So this system is much the same as Kirby's system. Jay studied Danzan Ryu under Okazaki. It was Okazaki that studied the more classical systems of jujitsu. Okazaki studied 3 of them, and then added Lua, Kung fu, Boxing, Wrestling and the rest. Jay studied under Okazaki, learning "classical jujitsu" but the "classical jujitsu" was already a "classical hybrid jujitsu." Yes, Jay then went on to add more Judo and then his own take, making Small Circle a hybrid system as well. Thus, Budoshin, Danzan Ryu and Small Circle (and a host of other arts) are all modern hybrid arts. They are all good arts, and the effectiveness of each will be based on the method of training used.
Questions of lineage are (at their best) factual questions, though the facts can get blurry from time or obfuscation. Questions of purity are often emotional, value-laden judgements. At their best, I think purity questions are about historical accuracy. At their worst, purity questions tend to be about “protecting” an art from evolution, accommodation to cultural and legal changes, and questions about the purposes actually served by the art.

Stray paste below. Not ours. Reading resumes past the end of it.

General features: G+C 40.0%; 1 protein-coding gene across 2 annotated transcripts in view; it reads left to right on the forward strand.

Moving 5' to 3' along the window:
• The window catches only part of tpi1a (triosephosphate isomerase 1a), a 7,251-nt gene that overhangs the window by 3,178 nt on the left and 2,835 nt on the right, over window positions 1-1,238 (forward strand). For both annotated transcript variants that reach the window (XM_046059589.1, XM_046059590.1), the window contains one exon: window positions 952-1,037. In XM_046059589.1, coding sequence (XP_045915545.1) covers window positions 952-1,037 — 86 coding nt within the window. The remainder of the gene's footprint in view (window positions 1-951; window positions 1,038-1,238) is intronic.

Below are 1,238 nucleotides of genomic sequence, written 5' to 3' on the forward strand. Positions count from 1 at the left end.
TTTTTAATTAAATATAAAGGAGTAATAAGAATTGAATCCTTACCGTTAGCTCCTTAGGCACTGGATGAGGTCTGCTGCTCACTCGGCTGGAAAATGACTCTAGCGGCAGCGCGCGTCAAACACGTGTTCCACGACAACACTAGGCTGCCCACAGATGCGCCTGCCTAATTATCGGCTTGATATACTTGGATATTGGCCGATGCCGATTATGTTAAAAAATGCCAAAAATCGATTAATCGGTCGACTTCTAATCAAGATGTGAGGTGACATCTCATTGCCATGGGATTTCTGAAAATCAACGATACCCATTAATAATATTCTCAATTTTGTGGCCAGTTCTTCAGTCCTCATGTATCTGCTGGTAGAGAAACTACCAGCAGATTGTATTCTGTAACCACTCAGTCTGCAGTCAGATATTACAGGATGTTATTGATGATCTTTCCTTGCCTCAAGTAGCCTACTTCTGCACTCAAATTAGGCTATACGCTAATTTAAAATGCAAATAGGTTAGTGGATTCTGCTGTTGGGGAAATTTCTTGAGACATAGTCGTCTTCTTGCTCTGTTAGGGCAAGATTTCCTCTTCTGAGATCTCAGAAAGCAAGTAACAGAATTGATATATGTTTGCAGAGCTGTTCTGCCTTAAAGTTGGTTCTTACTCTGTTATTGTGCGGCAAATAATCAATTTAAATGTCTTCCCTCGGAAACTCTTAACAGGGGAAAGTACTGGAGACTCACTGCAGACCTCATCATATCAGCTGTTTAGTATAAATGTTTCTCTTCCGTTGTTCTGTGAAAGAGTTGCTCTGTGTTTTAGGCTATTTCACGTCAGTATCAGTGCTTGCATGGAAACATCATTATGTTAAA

Calling Japanese Ju-Jitsu a “hybrid” of these gets the order wrong, and thus is misleading about the scope of the arts. Perhaps my biology training is making me pedantic, but the parent isn’t a hybrid of the offspring. It would be more accurate (if, perhaps, provocative) to describe the descendants as (evolved, highly focused) subsets of the the parent art. If you’re simply trying to explain Japanese Ju-Jitsu to someone who is familiar with judo, aikido, and karate then it could be helpful to say that Ju-Jitsu includes the techniques found in each of these
I would like to say budoshin may or may not have a murky past depending on you view to it's historical lineage but the guy got instructor of the year in by black belt magazine 2007 it's a lot like a mix of judo and aikido but they do strikes it's very solid art imho and Id say bjj is my first art but I've ranked judo and old skoool Japanese Aikido